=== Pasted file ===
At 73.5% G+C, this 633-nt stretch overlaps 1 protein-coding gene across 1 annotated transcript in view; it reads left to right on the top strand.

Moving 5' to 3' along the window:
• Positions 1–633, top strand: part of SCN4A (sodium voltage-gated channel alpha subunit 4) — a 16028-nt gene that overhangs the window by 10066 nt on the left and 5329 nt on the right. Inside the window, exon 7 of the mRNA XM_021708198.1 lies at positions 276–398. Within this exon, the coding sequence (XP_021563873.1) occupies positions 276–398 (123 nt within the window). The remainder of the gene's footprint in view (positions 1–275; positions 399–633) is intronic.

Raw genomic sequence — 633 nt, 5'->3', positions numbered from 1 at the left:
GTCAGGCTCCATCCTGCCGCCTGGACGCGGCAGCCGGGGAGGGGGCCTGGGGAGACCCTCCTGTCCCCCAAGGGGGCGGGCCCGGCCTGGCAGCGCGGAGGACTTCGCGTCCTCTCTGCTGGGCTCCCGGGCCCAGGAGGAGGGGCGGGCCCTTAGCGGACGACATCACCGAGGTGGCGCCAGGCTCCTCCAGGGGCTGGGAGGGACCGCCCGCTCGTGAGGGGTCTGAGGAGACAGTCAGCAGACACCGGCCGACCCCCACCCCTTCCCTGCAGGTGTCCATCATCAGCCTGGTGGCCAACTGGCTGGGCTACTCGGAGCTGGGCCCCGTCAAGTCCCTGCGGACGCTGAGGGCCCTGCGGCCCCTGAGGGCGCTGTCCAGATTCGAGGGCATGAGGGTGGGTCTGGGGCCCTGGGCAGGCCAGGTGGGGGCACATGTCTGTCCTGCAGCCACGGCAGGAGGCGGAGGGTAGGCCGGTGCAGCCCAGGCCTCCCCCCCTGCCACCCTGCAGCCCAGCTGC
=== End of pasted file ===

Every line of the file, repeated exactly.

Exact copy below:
At 73.5% G+C, this 633-nt stretch overlaps 1 protein-coding gene across 1 annotated transcript in view; it reads left to right on the top strand.

Moving 5' to 3' along the window:
• Positions 1–633, top strand: part of SCN4A (sodium voltage-gated channel alpha subunit 4) — a 16028-nt gene that overhangs the window by 10066 nt on the left and 5329 nt on the right. Inside the window, exon 7 of the mRNA XM_021708198.1 lies at positions 276–398. Within this exon, the coding sequence (XP_021563873.1) occupies positions 276–398 (123 nt within the window). The remainder of the gene's footprint in view (positions 1–275; positions 399–633) is intronic.

Raw genomic sequence — 633 nt, 5'->3', positions numbered from 1 at the left:
GTCAGGCTCCATCCTGCCGCCTGGACGCGGCAGCCGGGGAGGGGGCCTGGGGAGACCCTCCTGTCCCCCAAGGGGGCGGGCCCGGCCTGGCAGCGCGGAGGACTTCGCGTCCTCTCTGCTGGGCTCCCGGGCCCAGGAGGAGGGGCGGGCCCTTAGCGGACGACATCACCGAGGTGGCGCCAGGCTCCTCCAGGGGCTGGGAGGGACCGCCCGCTCGTGAGGGGTCTGAGGAGACAGTCAGCAGACACCGGCCGACCCCCACCCCTTCCCTGCAGGTGTCCATCATCAGCCTGGTGGCCAACTGGCTGGGCTACTCGGAGCTGGGCCCCGTCAAGTCCCTGCGGACGCTGAGGGCCCTGCGGCCCCTGAGGGCGCTGTCCAGATTCGAGGGCATGAGGGTGGGTCTGGGGCCCTGGGCAGGCCAGGTGGGGGCACATGTCTGTCCTGCAGCCACGGCAGGAGGCGGAGGGTAGGCCGGTGCAGCCCAGGCCTCCCCCCCTGCCACCCTGCAGCCCAGCTGC